Rivers v. Karpells et al
REPORT AND RECOMMENDATION re 74 Motion to Dismiss. It is recommended that Defendants' motion be granted. Signed by Magistrate Judge John S. Bryant on 2/23/2015. (xc: Pro se party by regular and certified mail.) (DOCKET TEXT SUMMARY ONLY-ATTORNEYS MUST OPEN THE PDF AND READ THE ORDER.) (ds)
UNITED STATES DISTRICT COURT
MIDDLE DISTRICT OF TENNESSEE
STERLING R. RIVERS,
EDWARD KARPELLS, et al.,
THE HONORABLE KEVIN H. SHARP
REPORT AND RECOMMENDATION
Henson, Steely, Warren, Weikal, White, Wright, and the Metropolitan
Government have filed their motion to dismiss the claims against
them based upon Plaintiff’s failure to exhaust administrative
remedies, failure to state a claim upon which relief can be
granted, and qualified immunity (Docket Entry No. 74). Plaintiff
Rivers has not responded in opposition.
For the reasons stated below, the undersigned Magistrate
complaint against them dismissed.
STATEMENT OF THE CASE
Plaintiff Sterling Rivers, a prisoner proceeding pro se
and in forma pauperis, has filed this civil rights action alleging
that the individual Defendants and their employer, Davidson County
Sheriff’s Office (“DCSO”), have violated his constitutional rights
in multiple ways while he was confined in the custody of the DCSO
in Nashville, Tennessee.
Defendants have filed this motion to dismiss.
SUMMARY OF PERTINENT ALLEGATIONS IN THE COMPLAINT
In his 70-page complaint (Docket Entries Nos. 1 and 1-1),
Plaintiff Rivers alleges a multitude of wrongful acts by Defendant
from December 2011 through April 2012, including but not limited
to, use of excessive force against him on December 17, 2011, and
April 21, 2012. The factual allegations in the complaint have
previously been summarized by the Court (Docket Entry No. 15 at 14).
STANDARD OF REVIEW
Although Defendants have entitled their motion as a
motion to dismiss, they have filed matters outside the pleadings in
the declaration of Tom Davis (Docket Entry No. 76). Therefore, as
provided in Rule 12(d) of the Federal Rules of Civil Procedure,
Defendants’ motion must be treated as a motion for summary judgment
under Rule 56.
A party may obtain summary judgment by showing “that
there is no genuine dispute as to any material fact and that the
movant is entitled to judgment as a matter of law. See Fed. R. Civ.
P. 56(a); Covington v. Knox County School Sys., 205 F.3d 912, 914
(6th Cir. 2000). The moving party bears the initial burden of
satisfying the court that the standards of Rule 56 have been met.
See Martin v. Kelley, 803 F.2d 236, 239 n.4 (6th Cir. 1986). The
ultimate question to be addressed is whether there exists any
genuine dispute of material fact. See Anderson v. Liberty Lobby,
Inc., 477 U.S. 242, 248 (1986); Covington, 205 F.3d at 914 (citing
Celotex Corp. v. Catrett, 477 U.S. 317, 325 (1986)). If so, summary
judgment is inappropriate.
judgment, the nonmoving party must set forth specific facts showing
that there is a genuine issue of material fact for trial.
party does not so respond, summary judgment will be entered if
appropriate. Fed. R. Civ. P. 56(e). The nonmoving party’s burden of
providing specific facts demonstrating that there remains a genuine
issue of material fact for trial is triggered once the moving party
shows an absence of evidence to support the nonmoving party’s case.
Celotex, 477 U.S. at 325. A genuine issue of material fact exists
“if the evidence is such that a reasonable jury could return a
verdict for the nonmoving party.” Anderson, 477 U.S. at 248. In
ruling on a motion for summary judgment, the Court must construe
the evidence in the light most favorable to the nonmoving party,
drawing all justifiable inferences in its favor. See Matsushita
Elec. Indus. Co. v. Zenith Radio Corp., 475 U.S. 574, 587 (1986).
The moving Defendants argue that the claims against them
must be dismissed based upon several different defenses. First,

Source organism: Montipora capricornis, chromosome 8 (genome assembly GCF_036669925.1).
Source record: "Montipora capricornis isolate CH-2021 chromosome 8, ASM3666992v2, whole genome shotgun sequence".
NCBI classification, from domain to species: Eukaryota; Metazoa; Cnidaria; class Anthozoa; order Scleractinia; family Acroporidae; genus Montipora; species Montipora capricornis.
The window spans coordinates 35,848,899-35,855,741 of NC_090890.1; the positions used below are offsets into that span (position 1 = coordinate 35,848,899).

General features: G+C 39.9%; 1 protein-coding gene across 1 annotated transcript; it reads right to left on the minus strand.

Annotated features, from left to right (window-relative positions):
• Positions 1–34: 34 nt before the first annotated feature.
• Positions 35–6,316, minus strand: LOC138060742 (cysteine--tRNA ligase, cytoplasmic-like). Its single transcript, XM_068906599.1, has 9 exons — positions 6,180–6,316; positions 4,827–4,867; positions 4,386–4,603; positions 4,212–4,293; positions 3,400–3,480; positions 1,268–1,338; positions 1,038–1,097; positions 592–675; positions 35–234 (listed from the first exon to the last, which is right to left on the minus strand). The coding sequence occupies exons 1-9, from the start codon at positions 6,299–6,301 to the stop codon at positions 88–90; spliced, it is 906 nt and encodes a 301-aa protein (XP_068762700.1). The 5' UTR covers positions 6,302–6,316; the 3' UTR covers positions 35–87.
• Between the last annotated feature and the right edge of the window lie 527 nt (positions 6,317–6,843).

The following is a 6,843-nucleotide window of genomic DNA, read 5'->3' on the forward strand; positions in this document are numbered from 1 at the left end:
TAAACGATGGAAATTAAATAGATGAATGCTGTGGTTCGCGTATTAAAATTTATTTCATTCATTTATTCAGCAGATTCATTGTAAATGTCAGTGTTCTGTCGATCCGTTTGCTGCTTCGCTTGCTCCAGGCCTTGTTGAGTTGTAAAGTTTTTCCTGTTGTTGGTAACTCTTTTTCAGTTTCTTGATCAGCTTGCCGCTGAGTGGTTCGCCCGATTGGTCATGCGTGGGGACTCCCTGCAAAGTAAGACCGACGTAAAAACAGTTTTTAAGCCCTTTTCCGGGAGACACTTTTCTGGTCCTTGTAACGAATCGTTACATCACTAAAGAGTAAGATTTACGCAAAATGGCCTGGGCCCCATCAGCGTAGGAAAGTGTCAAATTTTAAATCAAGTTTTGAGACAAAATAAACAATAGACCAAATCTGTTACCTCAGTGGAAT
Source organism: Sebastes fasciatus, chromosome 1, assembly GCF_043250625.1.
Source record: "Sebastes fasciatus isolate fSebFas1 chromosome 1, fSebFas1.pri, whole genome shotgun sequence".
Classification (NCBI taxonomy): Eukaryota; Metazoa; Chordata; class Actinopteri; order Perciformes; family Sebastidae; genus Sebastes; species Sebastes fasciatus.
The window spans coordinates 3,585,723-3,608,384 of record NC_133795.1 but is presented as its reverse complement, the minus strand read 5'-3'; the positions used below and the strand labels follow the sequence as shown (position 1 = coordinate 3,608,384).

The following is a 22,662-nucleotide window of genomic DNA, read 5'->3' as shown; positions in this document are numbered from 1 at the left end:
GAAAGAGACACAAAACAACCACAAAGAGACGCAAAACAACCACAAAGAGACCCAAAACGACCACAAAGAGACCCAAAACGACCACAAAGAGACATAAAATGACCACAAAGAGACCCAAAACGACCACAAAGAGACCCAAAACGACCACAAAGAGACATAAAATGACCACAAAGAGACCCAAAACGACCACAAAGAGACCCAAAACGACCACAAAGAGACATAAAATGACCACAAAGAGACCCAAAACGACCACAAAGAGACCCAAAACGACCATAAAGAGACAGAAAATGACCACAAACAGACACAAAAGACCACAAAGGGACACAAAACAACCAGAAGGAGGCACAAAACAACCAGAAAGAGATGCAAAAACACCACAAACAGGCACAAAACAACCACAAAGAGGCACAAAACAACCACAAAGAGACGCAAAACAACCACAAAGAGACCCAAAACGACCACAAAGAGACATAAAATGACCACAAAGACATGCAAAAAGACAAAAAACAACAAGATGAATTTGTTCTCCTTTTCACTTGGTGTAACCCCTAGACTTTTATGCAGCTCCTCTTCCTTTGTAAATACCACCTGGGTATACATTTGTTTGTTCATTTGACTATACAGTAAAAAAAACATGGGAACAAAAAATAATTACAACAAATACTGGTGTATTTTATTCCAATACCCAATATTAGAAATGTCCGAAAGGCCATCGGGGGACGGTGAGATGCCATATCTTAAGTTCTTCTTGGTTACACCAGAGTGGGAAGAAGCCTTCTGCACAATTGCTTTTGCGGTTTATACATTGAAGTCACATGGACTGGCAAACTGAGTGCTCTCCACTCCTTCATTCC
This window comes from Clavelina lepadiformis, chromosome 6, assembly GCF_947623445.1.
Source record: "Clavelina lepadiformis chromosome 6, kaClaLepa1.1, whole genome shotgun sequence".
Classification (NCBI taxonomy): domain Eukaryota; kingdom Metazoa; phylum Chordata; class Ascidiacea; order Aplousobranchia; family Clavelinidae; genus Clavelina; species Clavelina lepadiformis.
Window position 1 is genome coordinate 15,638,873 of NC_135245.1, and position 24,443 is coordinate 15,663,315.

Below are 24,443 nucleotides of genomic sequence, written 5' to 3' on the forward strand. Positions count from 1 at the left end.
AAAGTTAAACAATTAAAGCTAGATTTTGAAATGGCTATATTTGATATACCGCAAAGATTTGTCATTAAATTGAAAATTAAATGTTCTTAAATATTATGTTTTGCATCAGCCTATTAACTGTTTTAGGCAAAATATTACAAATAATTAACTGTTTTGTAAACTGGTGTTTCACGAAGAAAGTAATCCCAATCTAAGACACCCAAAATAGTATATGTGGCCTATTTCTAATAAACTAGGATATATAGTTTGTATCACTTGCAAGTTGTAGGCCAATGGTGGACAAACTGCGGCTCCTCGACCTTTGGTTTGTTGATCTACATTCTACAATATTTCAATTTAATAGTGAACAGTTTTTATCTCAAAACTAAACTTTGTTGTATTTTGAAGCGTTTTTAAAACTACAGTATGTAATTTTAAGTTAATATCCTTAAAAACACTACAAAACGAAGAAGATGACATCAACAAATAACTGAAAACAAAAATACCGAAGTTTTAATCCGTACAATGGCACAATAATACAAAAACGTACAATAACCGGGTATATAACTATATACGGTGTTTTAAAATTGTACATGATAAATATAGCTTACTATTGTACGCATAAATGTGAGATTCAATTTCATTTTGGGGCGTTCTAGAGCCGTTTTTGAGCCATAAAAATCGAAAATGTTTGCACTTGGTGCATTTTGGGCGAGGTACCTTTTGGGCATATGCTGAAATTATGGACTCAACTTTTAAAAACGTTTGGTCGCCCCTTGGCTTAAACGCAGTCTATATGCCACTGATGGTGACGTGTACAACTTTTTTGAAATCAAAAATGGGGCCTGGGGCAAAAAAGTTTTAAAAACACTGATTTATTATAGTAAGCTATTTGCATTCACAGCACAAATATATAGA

Defendants state that many of Plaintiff Rivers’s claims are subject
to dismissal for his failure to exhaust administrative remedies.
The Supreme Court has held that no unexhausted claim by a prisoner
may be considered by the courts, and that proper exhaustion of a
claim requires that prisoners must complete the administrative
review process in accordance with the applicable procedural rules
defined by the prison grievance process. Jones v. Bock, 549 U.S.
199, 218-20 (2007); Woodford v. Ngo, 548 U.S. 81, 88 (2006).
According to DCSO policy number 1-3.540, a prisoner’s complaint
about a specific incident must be grieved within seven days of the
incident, and complaints about policies or practices must be filed
days of the most recent time the inmate was affected
(Docket Entry No. 76-1 at 2). If the prisoner is dissatisfied with
the grievance response, he may appeal it within five working days
to the facility administrator or appropriate chief (Id. at 4). If
the inmate introduces new grievances within an appeal, the appeal
authority may choose to answer only issues which appeared in the
initial grievance (Docket Entry No. 76-2).
The April 21, 2012, excessive force incident. Plaintiff
claims that on April 21, 2012, Defendants Allen, Frawley, Henson
and Wright used excessive force against Plaintiff after he refused
to allow Frawley to pat him down (Docket Entry No. 1-1 at 17-20).
Plaintiff Rivers filed a grievance over this incident, which was
found to be unsustained on May 7, 2012 (Docket Entry No. 76 at 2).
Plaintiff Rivers never appealed the findings of this grievance
administrative claims under the Prison Litigation Reform Act.
Accordingly, this claim must be dismissed against Defendants Allen,
Frawley, Henson and Wright.
Plaintiff Rivers also alleges that Defendants Allen,
Frawley, Henson and Wright falsified reports and falsely claimed
that Plaintiff refused medical care after the April 21, 2012,
incident (Docket Entry No. 1-1 at 20). However, Plaintiff Rivers
never filed a grievance related to a claim that these Defendants
falsified reports or falsified a claim that Plaintiff Rivers
refused medical care (Docket Entry No. 76 at 2). Therefore, these
claims have not been properly exhausted administratively and must
be dismissed as well.
The complaint contains no additional allegations against
Defendants Wright, Allen, and Henson, so they should be dismissed
from this case.
Remaining claims against Defendant Frawley. Plaintiff
Rivers claims that on January 5, 2012, Defendant Frawley threw away
evidence of a leaf found in Rivers’s food (Docket Entry No. 1-1 at
8). Plaintiff Rivers never filed a grievance against Defendant
Frawley or anyone else regarding a leaf found in his food (Docket